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Changes in signal transduction in Alzheimer’s disease

  • S. Shimohama
  • H. Ninomiya
  • T. Saitoh
  • R. D. Terry
  • R. Fukunaga
  • T. Taniguchi
  • M. Fujiwara
  • J. Kimura
  • M. Kameyama
Conference paper
Part of the Journal of Neural Transmission book series (NEURAL SUPPL, volume 30)

Summary

We studied the signal transduction system including the receptor and protein kinase C (PKC) in Alzheimer’s disease (AD) brains. We used 3H-TCP as a ligand for the NMDA receptor-ion channel complex. The total concentrations of 3H-TCP binding sites were significantly reduced in AD frontal cortex. 3H-TCP binding sites spared in AD brains retained the affinity for the ligand and the reactivity to NMDA, l-glutamate, and glycine. We utilized antibodies to assess the degree of involvement of different PKC isoforms in AD. The concentration of PKC (βII) was lower in AD particulate fractions and higher in AD cytosol fractions. Immunocytochemical studies revealed reduced numbers of anti-PKC (βII)-immunopositive neurons. Anti-PKC (α) faintly stained entire plaques and surrounding glial cells. Anti-PKC (βI) stained dystrophic plaque neurites. Anti-PKC (βII) stained the amyloid-containing portions of plaques. These results suggest an involvement of second messenger cascades in the pathogenesis of AD in addition to neurotransmitters and their receptors.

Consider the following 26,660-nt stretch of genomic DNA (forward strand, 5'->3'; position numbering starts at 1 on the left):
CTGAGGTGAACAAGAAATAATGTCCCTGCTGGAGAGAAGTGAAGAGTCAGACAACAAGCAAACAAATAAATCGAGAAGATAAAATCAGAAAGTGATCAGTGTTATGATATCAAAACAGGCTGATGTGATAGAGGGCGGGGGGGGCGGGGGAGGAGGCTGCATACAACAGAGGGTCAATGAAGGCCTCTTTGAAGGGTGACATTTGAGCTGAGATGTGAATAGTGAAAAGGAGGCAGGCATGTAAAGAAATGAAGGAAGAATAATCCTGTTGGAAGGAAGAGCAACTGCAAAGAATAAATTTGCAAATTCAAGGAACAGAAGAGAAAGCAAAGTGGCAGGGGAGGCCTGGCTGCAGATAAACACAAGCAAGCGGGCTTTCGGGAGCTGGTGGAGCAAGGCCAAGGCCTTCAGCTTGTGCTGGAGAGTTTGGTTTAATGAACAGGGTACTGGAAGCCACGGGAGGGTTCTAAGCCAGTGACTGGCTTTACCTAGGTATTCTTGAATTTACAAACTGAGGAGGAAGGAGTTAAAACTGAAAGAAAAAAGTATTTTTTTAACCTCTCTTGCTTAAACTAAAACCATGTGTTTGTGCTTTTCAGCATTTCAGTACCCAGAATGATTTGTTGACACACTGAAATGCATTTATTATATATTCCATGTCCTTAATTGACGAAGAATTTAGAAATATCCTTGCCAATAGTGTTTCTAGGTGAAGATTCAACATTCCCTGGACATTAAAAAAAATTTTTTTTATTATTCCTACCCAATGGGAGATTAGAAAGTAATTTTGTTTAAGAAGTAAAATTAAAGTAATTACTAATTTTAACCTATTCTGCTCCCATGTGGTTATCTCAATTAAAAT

Keywords

NMDA Receptor Neuritic Plaque Excitatory Amino Acid Receptor Phosphorylate Amyloid Precursor Protein Entire Plaque 
These keywords were added by machine and not by the authors. This process is experimental and the keywords may be updated as the learning algorithm improves.

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Copyright information

© Springer-Verlag 1990

Authors and Affiliations

  • S. Shimohama
    • 1
    • 6
  • H. Ninomiya
    • 1
  • T. Saitoh
    • 2
  • R. D. Terry
    • 2
  • R. Fukunaga
    • 3
  • T. Taniguchi
    • 3
  • M. Fujiwara
    • 4
  • J. Kimura
    • 1
  • M. Kameyama
    • 5
  1. 1.Department of Neurology, Faculty of MedicineKyoto UniversityJapan
  2. 2.Department of Neurosciences, School of MedicineUniversity of CaliforniaSan DiegoUSA
  3. 3.Department of NeurobiologyKyoto Pharmaceutical UniversityJapan
  4. 4.Department of Pharmacology, Faculty of MedicineKyoto UniversityJapan
  5. 5.Department of NeurologySumitomo HospitalJapan
  6. 6.Department of Neurology, Faculty of MedicineKyoto UniversitySakyo-ku, Kyoto 606Japan

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